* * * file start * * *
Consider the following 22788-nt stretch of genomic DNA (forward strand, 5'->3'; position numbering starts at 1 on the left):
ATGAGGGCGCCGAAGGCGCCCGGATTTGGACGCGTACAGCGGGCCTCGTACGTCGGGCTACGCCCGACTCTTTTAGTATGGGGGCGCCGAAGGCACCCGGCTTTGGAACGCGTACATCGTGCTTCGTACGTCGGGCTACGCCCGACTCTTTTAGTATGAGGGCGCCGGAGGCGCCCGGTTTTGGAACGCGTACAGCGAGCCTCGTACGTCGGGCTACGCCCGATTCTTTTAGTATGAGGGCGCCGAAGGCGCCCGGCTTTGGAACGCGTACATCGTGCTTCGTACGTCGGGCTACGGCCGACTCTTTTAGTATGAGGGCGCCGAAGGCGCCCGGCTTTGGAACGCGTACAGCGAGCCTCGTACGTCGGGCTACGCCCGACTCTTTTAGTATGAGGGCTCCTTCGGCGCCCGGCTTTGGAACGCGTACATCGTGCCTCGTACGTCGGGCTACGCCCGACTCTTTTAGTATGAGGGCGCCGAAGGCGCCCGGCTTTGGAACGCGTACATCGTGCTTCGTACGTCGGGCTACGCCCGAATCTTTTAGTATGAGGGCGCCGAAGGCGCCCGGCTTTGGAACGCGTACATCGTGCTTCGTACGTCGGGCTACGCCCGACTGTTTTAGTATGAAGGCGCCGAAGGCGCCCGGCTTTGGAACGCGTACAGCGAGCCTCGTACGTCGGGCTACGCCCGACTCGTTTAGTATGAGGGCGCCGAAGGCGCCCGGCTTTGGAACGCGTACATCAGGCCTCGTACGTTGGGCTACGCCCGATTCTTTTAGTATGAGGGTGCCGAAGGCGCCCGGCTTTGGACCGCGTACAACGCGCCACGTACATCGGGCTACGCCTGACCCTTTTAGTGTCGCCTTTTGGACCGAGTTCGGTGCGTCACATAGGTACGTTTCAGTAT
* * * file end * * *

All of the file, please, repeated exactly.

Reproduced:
Consider the following 22788-nt stretch of genomic DNA (forward strand, 5'->3'; position numbering starts at 1 on the left):
ATGAGGGCGCCGAAGGCGCCCGGATTTGGACGCGTACAGCGGGCCTCGTACGTCGGGCTACGCCCGACTCTTTTAGTATGGGGGCGCCGAAGGCACCCGGCTTTGGAACGCGTACATCGTGCTTCGTACGTCGGGCTACGCCCGACTCTTTTAGTATGAGGGCGCCGGAGGCGCCCGGTTTTGGAACGCGTACAGCGAGCCTCGTACGTCGGGCTACGCCCGATTCTTTTAGTATGAGGGCGCCGAAGGCGCCCGGCTTTGGAACGCGTACATCGTGCTTCGTACGTCGGGCTACGGCCGACTCTTTTAGTATGAGGGCGCCGAAGGCGCCCGGCTTTGGAACGCGTACAGCGAGCCTCGTACGTCGGGCTACGCCCGACTCTTTTAGTATGAGGGCTCCTTCGGCGCCCGGCTTTGGAACGCGTACATCGTGCCTCGTACGTCGGGCTACGCCCGACTCTTTTAGTATGAGGGCGCCGAAGGCGCCCGGCTTTGGAACGCGTACATCGTGCTTCGTACGTCGGGCTACGCCCGAATCTTTTAGTATGAGGGCGCCGAAGGCGCCCGGCTTTGGAACGCGTACATCGTGCTTCGTACGTCGGGCTACGCCCGACTGTTTTAGTATGAAGGCGCCGAAGGCGCCCGGCTTTGGAACGCGTACAGCGAGCCTCGTACGTCGGGCTACGCCCGACTCGTTTAGTATGAGGGCGCCGAAGGCGCCCGGCTTTGGAACGCGTACATCAGGCCTCGTACGTTGGGCTACGCCCGATTCTTTTAGTATGAGGGTGCCGAAGGCGCCCGGCTTTGGACCGCGTACAACGCGCCACGTACATCGGGCTACGCCTGACCCTTTTAGTGTCGCCTTTTGGACCGAGTTCGGTGCGTCACATAGGTACGTTTCAGTAT